Patients with type 1 diabetes have been known to be more prone to another autoimmune disorder, celiac disease, in which gluten in wheat, rye and barley triggers an immune response that damages the small intestine or gut. Now there’s evidence that the two diseases have a genetic link: they share at least seven chromosome regions.
The discovery, published in this week's New England Journal of Medicine, indicates that both diseases may be triggered by similar genetic and environmental mechanisms, such as certain foods, that cause patients' immune systems to become overactive and destroy healthy instead of infected tissue. Previous research has found that celiac disease is five to 10 times more common in people with type 1 diabetes than in the general population, an editorial accompanying the study notes.
"These findings suggest common mechanisms causing both celiac and type 1 diabetes – we did not expect to see this very high degree of shared genetic risk factors," said study co-author David van Heel, a gastrointestinal geneticist at Barts and the London School of Medicine and Dentistry.
Van Heel and his colleagues studied genetic material or DNA from about 20,000 people, half of them healthy, nearly half with type 1 diabetes, and 2,000 with celiac disease. The overlapping genetic variants occurred on regions of chromosomes (parts of cells that carry genetic code) that are believed to regulate the gut’s immune system, the BBC notes.
Type 1 diabetes occurs when a person’s immune system mistakenly attacks healthy beta cells in the pancreas that produce the hormone insulin, which is needed to convert glucose into energy. In celiac disease, a similar attack occurs on the small intestine when sufferers eat gluten-rich grains, causing inflammation in the gut that can lead to bloating, abdominal pain, nausea, constipation, diarrhea, fatigue, anemia, headaches, weight loss and failure to thrive in children. Whereas diabetes 1 patients must inject insulin daily to make up for their deficiency, people with celiac disease can avoid damage and symptoms by sticking to a gluten-free diet.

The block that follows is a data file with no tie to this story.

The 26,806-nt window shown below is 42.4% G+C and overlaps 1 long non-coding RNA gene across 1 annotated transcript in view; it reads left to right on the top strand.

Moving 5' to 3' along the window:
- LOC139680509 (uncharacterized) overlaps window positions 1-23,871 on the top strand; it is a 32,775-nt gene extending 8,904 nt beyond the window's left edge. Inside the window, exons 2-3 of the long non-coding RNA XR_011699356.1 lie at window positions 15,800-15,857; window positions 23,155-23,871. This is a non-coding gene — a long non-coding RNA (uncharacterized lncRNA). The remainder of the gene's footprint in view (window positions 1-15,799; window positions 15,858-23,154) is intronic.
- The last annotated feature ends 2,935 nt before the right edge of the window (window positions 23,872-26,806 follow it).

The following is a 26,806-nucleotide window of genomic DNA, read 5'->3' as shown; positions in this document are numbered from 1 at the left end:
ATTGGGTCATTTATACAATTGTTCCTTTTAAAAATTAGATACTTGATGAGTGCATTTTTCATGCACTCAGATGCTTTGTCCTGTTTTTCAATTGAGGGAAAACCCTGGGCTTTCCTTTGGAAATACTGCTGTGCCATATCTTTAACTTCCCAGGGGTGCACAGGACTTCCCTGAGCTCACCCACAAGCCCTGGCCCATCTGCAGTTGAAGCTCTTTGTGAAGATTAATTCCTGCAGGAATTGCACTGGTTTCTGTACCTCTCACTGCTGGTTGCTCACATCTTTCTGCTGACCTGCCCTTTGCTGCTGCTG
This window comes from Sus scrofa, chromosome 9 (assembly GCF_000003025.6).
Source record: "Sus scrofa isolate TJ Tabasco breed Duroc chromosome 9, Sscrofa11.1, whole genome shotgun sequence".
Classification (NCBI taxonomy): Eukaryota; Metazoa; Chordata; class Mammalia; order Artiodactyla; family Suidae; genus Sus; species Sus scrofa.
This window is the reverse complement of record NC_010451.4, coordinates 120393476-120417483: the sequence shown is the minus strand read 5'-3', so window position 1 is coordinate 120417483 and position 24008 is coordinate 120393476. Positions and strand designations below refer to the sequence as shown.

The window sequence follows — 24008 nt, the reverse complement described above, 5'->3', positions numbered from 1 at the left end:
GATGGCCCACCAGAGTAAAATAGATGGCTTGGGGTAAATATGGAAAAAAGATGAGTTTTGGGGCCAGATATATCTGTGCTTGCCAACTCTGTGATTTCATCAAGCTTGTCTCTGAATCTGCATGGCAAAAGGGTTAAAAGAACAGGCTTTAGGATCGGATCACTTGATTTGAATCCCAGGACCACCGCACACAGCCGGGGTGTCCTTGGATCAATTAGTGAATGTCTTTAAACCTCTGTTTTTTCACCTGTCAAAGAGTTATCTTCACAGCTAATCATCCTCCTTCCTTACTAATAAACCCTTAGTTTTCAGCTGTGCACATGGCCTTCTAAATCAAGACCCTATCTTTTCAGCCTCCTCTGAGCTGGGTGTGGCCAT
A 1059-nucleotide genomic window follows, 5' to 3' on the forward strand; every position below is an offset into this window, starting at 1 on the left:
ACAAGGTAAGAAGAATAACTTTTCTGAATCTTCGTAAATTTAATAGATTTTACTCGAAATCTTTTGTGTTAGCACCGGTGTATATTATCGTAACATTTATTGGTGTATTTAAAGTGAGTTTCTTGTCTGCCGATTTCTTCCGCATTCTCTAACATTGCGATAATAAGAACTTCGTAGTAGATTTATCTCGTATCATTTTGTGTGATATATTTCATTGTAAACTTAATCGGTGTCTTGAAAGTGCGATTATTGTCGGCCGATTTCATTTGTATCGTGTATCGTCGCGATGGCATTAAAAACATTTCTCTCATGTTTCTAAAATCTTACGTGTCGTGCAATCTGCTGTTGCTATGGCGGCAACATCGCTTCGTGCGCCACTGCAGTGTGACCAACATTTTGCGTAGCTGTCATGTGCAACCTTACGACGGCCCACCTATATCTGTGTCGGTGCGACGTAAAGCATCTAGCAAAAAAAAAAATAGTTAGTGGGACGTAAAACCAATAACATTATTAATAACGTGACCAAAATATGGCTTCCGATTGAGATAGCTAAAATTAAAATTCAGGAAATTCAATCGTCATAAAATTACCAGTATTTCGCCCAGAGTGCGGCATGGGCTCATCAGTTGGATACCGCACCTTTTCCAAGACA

"The finding raises the question of whether eating cereal and other gluten products might trigger type 1 diabetes by altering the function of the gut and its interaction with the pancreas, the authors write. But Robert Goldstein, chief scientific officer of the Juvenile Diabetes Research Foundation, which helped fund the study, says it would be premature to assume from this study that gluten is also a diabetes trigger.
“I fear the newspaper headlines in the popular press will read like, ‘Eating wheat will cause type 1 diabetes,’” Goldstein tells us. “The presence or absence of these associations has to be linked to some biological consequence” for a person's health.
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